5
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I developed a server which takes a directory name then lists files in it and sends this list to a client. And I want that server to work with Telnet.

It works but I have some questions on how I can do this better:

  1. My client can take some directory names from arguments and sends them to the server in a cycle. Server responds filenames line by line. After the last line client have to send the next directory. So, how can I split the blocks of lines for each directory? Now I use '/' as a delimiter because this symbol can't be in a file name.

    Example:

    client: 
        dirname1  
    server:
        filename1
        filename2
        /
    client: 
        dirname2
    server:
        filename3
        filename4
        /
    etc ...
    

    Is this a good way?

  2. Telnet sends each line with CRLF but my client doesn't. I check each string from the client via the function strchr(buffer,'\r'). If a string has the '\r' symbol, I delete the two last symbols. I think it's strange way, but what do you think?

  3. Maybe you have comments about my code style.

This is server.c file:

#include <stdio.h>
#include <sys/types.h> 
#include <sys/socket.h>
#include <netinet/in.h>
#include <dirent.h>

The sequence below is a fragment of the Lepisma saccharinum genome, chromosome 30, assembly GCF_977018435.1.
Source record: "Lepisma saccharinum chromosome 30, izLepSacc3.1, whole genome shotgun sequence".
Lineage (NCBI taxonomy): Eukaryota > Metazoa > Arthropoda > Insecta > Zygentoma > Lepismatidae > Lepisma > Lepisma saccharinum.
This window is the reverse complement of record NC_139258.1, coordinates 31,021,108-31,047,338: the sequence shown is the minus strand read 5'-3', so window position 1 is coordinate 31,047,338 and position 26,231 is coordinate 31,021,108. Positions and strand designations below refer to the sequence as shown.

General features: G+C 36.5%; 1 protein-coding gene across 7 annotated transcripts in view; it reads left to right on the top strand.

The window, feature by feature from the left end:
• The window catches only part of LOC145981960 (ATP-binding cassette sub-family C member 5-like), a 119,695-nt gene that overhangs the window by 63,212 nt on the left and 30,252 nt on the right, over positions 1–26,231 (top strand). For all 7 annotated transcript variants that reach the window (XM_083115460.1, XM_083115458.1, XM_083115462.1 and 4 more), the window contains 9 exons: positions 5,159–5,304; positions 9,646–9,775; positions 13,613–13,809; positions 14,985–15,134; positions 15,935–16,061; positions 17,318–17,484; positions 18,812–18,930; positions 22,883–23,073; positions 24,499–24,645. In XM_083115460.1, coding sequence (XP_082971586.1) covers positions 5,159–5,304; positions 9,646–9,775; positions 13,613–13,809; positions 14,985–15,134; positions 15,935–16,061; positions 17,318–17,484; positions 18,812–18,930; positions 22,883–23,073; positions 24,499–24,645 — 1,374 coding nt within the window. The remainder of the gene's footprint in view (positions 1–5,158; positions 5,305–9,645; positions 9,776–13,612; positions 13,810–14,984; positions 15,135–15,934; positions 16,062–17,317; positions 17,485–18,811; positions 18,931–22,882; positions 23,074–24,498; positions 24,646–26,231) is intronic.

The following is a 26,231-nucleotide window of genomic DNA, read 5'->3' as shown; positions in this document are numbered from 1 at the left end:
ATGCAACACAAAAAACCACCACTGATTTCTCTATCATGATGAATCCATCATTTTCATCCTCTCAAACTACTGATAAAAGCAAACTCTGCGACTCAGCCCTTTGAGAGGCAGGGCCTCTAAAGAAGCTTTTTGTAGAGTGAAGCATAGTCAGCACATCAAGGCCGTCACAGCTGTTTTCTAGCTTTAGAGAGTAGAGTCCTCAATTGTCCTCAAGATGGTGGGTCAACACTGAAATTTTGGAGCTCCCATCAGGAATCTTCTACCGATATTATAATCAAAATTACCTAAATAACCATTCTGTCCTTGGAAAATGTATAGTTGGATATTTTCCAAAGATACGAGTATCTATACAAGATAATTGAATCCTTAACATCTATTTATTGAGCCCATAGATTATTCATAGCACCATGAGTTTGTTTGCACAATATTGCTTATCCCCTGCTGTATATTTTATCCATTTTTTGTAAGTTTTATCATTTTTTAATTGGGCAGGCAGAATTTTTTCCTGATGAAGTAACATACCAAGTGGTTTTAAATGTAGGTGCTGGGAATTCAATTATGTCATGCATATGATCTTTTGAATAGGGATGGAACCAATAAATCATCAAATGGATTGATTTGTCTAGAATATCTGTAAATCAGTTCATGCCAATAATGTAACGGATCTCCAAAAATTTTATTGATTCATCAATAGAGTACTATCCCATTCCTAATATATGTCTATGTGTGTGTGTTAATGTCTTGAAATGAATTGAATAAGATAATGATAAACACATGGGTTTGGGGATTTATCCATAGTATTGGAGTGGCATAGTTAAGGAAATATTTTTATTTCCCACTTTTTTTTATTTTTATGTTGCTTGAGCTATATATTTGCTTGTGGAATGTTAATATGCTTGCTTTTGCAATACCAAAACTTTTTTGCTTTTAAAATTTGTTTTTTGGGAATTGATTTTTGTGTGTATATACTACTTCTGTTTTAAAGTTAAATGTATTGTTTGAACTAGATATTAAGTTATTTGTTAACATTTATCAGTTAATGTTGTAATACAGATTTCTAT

#define BUFFER_SIZE 1024

void doaction(int sock);

void 
error(const char* err)
{
    perror(err);
    exit(1);
}

int 
main(int argc, char  *argv[])
{
    int sockfd, newsockfd, port, pid, clilen;
    struct sockaddr_in server, client;
    int reuse = 1;

    if(argc != 2) {
        printf("usage: server port\n");
        exit(1);
    }

    if ( (sockfd = socket(AF_INET, SOCK_STREAM, 0)) < 0)
        error("socket");

    bzero((char *) &server, sizeof(server));
    port = atoi(argv[1]);
    server.sin_family = AF_INET;
    server.sin_addr.s_addr = INADDR_ANY;
    server.sin_port = htons(port);

    if (bind (sockfd, (struct sockadd *) &server, sizeof(server)) < 0)
        error("bind");
    if (setsockopt (sockfd, SOL_SOCKET, SO_REUSEADDR, &reuse,
        sizeof(reuse)) < 0)
        error("setsockopt");

    listen(sockfd, 5);
    clilen = sizeof(client);
    while (1) {
        newsockfd = accept(sockfd, 
                    (struct sockadd *) &client, &clilen);
        if (newsockfd < 0)
            error("accept");
            pid = fork();
            if (pid < 0 )
                error("fork");
            if (pid == 0) {
                close(sockfd);
                doaction(newsockfd);
                exit(0);
            }
            else close(newsockfd);
    }

    return 0;
}

void
doaction(int sock)
{
    ssize_t n;
    char buffer[BUFFER_SIZE] = {0};
    DIR *dir;
    struct dirent *dp;
    int telnet = 0;
    char * pch;

    while ( (n = read(sock, buffer, BUFFER_SIZE)) > 0)
    {       
        pch=strchr(buffer,'\r');
        if (pch != NULL)
        {
            telnet = 1;
            buffer[n-2] = 0;
        }

        if ((dir = opendir (buffer)) == NULL) {
            char str1[] = "\tCan't open the ";
            write(sock , str1 , strlen(str1));
            write(sock , buffer , strlen(buffer));
            write(sock , "\n" , 1);
            if (telnet == 0)
                write(sock , "/" , 1);
            bzero(&buffer, BUFFER_SIZE);